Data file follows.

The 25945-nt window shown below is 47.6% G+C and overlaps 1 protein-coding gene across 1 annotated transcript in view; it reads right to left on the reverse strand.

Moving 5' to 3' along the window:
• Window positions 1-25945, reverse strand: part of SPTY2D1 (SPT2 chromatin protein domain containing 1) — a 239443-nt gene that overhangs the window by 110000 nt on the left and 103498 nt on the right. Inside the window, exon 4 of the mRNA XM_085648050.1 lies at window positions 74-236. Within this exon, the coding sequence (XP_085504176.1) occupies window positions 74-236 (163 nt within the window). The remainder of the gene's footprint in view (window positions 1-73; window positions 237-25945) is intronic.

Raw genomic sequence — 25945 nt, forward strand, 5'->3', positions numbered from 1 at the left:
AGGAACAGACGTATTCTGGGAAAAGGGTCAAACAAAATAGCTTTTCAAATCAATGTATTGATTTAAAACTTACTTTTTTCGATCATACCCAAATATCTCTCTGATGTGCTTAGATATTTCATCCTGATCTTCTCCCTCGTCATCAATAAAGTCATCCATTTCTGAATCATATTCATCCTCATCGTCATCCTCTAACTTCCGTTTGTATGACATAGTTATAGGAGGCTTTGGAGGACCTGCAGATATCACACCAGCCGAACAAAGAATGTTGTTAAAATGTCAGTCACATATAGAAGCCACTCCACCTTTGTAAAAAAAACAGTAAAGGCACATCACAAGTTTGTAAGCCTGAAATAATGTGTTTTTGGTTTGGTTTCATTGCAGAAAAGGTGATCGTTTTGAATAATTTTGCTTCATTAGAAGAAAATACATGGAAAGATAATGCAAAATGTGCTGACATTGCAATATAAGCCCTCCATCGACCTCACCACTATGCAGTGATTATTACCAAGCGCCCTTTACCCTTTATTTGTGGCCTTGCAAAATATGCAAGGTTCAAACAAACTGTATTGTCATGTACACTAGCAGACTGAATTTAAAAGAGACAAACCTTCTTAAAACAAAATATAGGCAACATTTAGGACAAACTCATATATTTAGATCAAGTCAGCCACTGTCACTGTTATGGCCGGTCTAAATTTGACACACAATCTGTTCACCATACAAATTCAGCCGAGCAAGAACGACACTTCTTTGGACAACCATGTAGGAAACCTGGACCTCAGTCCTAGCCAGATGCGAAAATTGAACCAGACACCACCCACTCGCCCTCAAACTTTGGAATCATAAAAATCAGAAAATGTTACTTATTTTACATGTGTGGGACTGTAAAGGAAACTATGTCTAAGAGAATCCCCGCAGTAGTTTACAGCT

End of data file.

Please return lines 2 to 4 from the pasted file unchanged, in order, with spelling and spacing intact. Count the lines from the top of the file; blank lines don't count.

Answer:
Moving 5' to 3' along the window:
• Window positions 1-25945, reverse strand: part of SPTY2D1 (SPT2 chromatin protein domain containing 1) — a 239443-nt gene that overhangs the window by 110000 nt on the left and 103498 nt on the right. Inside the window, exon 4 of the mRNA XM_085648050.1 lies at window positions 74-236. Within this exon, the coding sequence (XP_085504176.1) occupies window positions 74-236 (163 nt within the window). The remainder of the gene's footprint in view (window positions 1-73; window positions 237-25945) is intronic.

Raw genomic sequence — 25945 nt, forward strand, 5'->3', positions numbered from 1 at the left: